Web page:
In one of the greatest feats of modern statistics, Chinese officials were able to release GDP growth figures for 2018 only weeks after the year-end. Unsurprisingly, the data showed that the economy met expectations in the final quarter, leaving full-year growth at 6.6%. While this was the authorities’ target rate of growth, it still marks the slowest pace in 28 years, a trend that is widely expected to continue. International observers have long attempted to estimate the real economic growth of the Chinese economy using export data, electricity consumption and even satellite images of factories. By these factors, it is suggested that GDP growth was weaker than reported in the final quarter. The ambiguity of data coming out of the world’s second-largest economy makes it difficult for investors to anticipate changes and is likely to contribute to increased volatility as more information gradually presents itself over the coming months.
UK Employment Surges
UK employment increased by 141,000 in the three months to November, to a record high of 32.54m. However, the increase in the participation rate meant that the headline unemployment rate remained unchanged at 4.0%. Continued falls in the rate of part-time employment and increases in full-time employment also pointed to a tightening labour market. This appears to have fed into wages, which increased by 3.4% over the year to November. Encouragingly, the falling rate of inflation has also contributed to accelerating real wage growth, which ran at 1.2% over the same period, which has not been higher since November 2016. Higher take-home pay should give more flexibility to consumers who may use the surplus to pay down debts during this period of political uncertainty; however, it should ultimately lead to higher consumption in the medium term.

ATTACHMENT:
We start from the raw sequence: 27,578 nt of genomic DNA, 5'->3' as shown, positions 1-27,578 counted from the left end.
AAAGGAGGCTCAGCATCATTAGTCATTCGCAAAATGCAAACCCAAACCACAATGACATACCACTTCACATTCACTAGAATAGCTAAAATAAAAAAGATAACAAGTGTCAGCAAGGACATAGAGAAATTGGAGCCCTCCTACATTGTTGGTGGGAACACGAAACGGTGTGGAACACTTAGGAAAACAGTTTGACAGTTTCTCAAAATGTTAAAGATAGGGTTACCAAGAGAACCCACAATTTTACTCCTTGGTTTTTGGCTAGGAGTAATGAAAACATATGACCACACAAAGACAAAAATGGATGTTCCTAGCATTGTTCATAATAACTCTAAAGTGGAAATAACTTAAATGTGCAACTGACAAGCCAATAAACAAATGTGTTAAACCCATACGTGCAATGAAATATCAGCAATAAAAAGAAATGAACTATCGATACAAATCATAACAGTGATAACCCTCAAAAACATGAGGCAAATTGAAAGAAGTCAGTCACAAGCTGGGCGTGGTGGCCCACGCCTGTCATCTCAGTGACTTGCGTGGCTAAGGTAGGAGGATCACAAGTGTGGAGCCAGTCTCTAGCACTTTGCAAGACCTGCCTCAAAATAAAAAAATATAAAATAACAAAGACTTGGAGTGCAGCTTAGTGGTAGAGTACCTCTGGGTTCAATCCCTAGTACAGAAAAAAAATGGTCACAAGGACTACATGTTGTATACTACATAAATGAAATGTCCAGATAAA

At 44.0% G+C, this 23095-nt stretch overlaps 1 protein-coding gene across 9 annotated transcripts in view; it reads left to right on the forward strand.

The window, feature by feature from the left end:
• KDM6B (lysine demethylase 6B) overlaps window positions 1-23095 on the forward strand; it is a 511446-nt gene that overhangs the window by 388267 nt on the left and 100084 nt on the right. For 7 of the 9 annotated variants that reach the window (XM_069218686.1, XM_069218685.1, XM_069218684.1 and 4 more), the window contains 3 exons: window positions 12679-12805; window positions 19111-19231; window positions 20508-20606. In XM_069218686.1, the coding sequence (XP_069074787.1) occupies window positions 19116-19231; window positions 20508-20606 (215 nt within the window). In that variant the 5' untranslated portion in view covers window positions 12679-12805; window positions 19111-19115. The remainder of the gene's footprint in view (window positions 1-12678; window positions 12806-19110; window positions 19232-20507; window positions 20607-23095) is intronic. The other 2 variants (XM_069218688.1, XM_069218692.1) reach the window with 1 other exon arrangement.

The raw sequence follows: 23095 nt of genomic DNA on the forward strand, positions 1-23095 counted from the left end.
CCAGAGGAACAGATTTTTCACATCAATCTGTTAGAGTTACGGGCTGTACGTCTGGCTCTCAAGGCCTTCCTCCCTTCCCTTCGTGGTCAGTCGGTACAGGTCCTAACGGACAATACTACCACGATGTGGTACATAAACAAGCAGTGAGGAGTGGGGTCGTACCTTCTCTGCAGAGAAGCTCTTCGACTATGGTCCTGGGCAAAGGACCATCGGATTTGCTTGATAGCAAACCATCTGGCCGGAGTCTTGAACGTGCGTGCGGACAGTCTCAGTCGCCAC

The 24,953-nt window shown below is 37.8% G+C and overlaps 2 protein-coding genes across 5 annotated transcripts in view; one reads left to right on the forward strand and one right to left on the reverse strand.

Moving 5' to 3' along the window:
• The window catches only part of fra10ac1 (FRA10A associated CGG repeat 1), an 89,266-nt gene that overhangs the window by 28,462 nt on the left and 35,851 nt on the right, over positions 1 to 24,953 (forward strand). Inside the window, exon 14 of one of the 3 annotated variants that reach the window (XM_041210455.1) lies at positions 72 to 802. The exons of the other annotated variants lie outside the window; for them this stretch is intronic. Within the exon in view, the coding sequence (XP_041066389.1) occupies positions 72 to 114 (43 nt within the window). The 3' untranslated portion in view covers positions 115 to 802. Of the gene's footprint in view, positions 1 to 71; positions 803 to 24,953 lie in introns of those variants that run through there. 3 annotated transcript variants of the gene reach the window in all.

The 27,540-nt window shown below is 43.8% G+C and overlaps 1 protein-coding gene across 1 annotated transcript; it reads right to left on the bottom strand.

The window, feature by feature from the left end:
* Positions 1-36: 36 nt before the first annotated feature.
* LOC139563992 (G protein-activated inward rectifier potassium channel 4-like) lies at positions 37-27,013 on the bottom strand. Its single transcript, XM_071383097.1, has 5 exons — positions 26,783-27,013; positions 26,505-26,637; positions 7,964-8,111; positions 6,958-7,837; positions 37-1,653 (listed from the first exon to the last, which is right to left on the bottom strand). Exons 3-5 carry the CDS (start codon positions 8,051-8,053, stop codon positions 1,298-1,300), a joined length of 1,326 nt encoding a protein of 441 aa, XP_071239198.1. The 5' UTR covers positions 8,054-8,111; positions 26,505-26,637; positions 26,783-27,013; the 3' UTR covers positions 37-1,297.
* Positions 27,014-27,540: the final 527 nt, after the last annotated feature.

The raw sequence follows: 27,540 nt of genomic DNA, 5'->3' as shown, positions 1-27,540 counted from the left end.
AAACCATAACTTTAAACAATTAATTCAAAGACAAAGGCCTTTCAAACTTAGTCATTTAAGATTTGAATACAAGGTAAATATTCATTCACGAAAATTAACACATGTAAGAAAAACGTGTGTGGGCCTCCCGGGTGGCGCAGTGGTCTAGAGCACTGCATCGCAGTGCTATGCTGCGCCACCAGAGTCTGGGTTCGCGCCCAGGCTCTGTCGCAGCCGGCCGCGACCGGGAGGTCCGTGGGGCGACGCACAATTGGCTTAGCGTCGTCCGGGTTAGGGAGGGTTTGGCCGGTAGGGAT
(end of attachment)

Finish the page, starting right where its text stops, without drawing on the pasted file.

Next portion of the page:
The Pound Sterling rallied 2.5% against the Dollar throughout last week, rising every trading day. Investors have been looking for signs that there is an increasing consensus in Westminster. Furthermore, there are a growing number of commentators who are suggesting that the Pound is undervalued on a fundamental basis and that if there is a well-received resolution to the Brexit process, there is scope for a significant recovery in the currency. Some banks have predicted that the Pound may trade in excess of $1.50 by the end of the year, representing a rise of over 13%. A stronger currency would lead to lower rates of inflation, although it would also weaken the UK competitiveness making goods and services more expensive to international buyers. Nevertheless, the removal of the significant political uncertainty is likely to more than offset any negatives.
|UK 10 Year Gilt Yield||1.31||1.31||0||0.0%|